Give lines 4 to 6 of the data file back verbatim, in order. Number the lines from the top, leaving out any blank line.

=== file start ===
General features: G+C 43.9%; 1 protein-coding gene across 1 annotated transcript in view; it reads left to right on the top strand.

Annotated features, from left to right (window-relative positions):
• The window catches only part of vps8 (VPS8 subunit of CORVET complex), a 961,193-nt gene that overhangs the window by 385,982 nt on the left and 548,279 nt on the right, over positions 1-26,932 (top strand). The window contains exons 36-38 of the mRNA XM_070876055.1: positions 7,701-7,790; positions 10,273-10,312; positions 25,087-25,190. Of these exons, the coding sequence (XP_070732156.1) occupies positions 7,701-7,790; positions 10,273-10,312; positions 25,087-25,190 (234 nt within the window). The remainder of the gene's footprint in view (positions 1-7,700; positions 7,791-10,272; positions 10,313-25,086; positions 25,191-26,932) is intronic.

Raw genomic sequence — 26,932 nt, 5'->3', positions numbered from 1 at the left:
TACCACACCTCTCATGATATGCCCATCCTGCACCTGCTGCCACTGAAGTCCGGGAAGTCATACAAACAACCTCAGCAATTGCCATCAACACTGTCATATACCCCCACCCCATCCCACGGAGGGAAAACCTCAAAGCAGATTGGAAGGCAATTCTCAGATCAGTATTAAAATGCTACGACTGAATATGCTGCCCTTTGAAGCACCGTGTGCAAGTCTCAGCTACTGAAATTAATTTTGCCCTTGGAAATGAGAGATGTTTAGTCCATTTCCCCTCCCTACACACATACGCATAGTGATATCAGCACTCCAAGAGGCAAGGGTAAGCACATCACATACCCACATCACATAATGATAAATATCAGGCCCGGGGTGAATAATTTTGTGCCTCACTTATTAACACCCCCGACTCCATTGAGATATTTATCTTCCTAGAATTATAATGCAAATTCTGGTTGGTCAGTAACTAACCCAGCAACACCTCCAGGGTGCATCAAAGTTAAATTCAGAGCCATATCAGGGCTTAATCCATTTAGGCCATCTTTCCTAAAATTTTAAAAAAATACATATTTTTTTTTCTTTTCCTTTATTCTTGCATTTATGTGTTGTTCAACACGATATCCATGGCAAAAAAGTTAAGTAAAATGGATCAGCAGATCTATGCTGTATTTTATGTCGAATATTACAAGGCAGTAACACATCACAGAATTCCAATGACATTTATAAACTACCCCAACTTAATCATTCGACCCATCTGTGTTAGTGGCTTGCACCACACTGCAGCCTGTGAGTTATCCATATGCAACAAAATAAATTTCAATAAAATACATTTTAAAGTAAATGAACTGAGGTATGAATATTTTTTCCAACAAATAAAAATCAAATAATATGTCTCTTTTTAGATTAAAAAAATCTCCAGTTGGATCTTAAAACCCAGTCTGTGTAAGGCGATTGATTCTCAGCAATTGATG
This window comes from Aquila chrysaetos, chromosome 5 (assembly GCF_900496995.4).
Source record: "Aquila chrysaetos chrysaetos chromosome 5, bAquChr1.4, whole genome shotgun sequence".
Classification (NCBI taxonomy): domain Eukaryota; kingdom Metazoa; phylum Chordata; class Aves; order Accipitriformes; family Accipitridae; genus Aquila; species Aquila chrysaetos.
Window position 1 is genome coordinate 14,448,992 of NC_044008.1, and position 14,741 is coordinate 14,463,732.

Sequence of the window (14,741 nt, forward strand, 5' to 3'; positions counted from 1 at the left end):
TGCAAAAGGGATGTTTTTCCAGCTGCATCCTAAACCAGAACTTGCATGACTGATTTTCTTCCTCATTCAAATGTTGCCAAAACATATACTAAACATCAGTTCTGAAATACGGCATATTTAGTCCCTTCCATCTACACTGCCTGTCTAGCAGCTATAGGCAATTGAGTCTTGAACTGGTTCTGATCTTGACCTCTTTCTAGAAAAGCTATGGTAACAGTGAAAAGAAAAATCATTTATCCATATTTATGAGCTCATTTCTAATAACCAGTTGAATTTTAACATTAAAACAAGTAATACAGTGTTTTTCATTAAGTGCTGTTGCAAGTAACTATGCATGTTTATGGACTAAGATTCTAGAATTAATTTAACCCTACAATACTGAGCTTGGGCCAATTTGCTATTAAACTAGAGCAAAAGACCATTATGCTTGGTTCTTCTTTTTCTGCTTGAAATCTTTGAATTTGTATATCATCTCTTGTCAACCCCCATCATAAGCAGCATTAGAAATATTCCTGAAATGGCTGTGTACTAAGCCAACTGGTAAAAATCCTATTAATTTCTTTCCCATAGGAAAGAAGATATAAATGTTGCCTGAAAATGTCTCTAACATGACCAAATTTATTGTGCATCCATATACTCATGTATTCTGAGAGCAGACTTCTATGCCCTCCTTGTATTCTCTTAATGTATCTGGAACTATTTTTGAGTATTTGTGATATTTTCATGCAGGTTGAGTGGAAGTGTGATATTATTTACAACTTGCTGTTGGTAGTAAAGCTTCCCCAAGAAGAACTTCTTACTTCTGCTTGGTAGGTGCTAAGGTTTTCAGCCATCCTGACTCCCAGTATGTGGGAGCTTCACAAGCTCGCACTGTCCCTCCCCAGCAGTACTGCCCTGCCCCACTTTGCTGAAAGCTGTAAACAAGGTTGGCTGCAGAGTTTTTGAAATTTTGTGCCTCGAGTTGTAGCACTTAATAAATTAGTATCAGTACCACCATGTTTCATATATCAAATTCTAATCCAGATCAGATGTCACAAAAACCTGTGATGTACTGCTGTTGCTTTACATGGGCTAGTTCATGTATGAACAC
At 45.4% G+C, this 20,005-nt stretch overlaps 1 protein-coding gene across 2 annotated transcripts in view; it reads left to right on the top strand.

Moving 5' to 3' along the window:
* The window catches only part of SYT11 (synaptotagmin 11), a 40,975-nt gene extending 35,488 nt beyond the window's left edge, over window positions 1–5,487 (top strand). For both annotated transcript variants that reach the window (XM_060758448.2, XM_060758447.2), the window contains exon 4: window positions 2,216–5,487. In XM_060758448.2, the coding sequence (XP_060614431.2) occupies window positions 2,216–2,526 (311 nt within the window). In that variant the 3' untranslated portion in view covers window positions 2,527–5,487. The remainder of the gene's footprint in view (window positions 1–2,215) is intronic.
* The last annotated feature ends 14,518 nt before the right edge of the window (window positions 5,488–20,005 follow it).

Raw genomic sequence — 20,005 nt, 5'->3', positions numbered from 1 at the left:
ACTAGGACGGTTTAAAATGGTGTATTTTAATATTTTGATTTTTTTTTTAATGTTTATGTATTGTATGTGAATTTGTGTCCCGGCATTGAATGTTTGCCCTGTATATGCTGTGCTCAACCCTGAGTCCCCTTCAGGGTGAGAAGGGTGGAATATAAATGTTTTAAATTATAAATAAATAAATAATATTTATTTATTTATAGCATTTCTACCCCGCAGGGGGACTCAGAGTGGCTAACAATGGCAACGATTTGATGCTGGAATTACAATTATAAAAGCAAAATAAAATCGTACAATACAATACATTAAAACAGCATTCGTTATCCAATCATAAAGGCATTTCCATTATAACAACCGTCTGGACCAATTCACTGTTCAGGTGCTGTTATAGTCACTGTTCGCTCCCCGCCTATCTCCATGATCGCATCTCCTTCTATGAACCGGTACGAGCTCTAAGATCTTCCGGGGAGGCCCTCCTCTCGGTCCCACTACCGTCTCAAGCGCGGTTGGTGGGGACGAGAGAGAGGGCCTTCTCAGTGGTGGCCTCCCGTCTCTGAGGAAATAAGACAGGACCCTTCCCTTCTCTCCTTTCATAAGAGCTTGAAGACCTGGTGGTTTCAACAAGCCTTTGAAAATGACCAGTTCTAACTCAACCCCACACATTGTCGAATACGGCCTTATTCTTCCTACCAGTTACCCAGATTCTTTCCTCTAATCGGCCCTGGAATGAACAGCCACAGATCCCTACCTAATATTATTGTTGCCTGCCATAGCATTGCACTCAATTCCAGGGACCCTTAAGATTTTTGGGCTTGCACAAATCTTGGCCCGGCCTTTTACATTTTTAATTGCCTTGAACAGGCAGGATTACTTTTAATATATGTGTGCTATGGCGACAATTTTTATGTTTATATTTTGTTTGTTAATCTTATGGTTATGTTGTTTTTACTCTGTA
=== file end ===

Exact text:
Raw genomic sequence — 26,932 nt, 5'->3', positions numbered from 1 at the left:
TACCACACCTCTCATGATATGCCCATCCTGCACCTGCTGCCACTGAAGTCCGGGAAGTCATACAAACAACCTCAGCAATTGCCATCAACACTGTCATATACCCCCACCCCATCCCACGGAGGGAAAACCTCAAAGCAGATTGGAAGGCAATTCTCAGATCAGTATTAAAATGCTACGACTGAATATGCTGCCCTTTGAAGCACCGTGTGCAAGTCTCAGCTACTGAAATTAATTTTGCCCTTGGAAATGAGAGATGTTTAGTCCATTTCCCCTCCCTACACACATACGCATAGTGATATCAGCACTCCAAGAGGCAAGGGTAAGCACATCACATACCCACATCACATAATGATAAATATCAGGCCCGGGGTGAATAATTTTGTGCCTCACTTATTAACACCCCCGACTCCATTGAGATATTTATCTTCCTAGAATTATAATGCAAATTCTGGTTGGTCAGTAACTAACCCAGCAACACCTCCAGGGTGCATCAAAGTTAAATTCAGAGCCATATCAGGGCTTAATCCATTTAGGCCATCTTTCCTAAAATTTTAAAAAAATACATATTTTTTTTTCTTTTCCTTTATTCTTGCATTTATGTGTTGTTCAACACGATATCCATGGCAAAAAAGTTAAGTAAAATGGATCAGCAGATCTATGCTGTATTTTATGTCGAATATTACAAGGCAGTAACACATCACAGAATTCCAATGACATTTATAAACTACCCCAACTTAATCATTCGACCCATCTGTGTTAGTGGCTTGCACCACACTGCAGCCTGTGAGTTATCCATATGCAACAAAATAAATTTCAATAAAATACATTTTAAAGTAAATGAACTGAGGTATGAATATTTTTTCCAACAAATAAAAATCAAATAATATGTCTCTTTTTAGATTAAAAAAATCTCCAGTTGGATCTTAAAACCCAGTCTGTGTAAGGCGATTGATTCTCAGCAATTGATG
This window comes from Aquila chrysaetos, chromosome 5 (assembly GCF_900496995.4).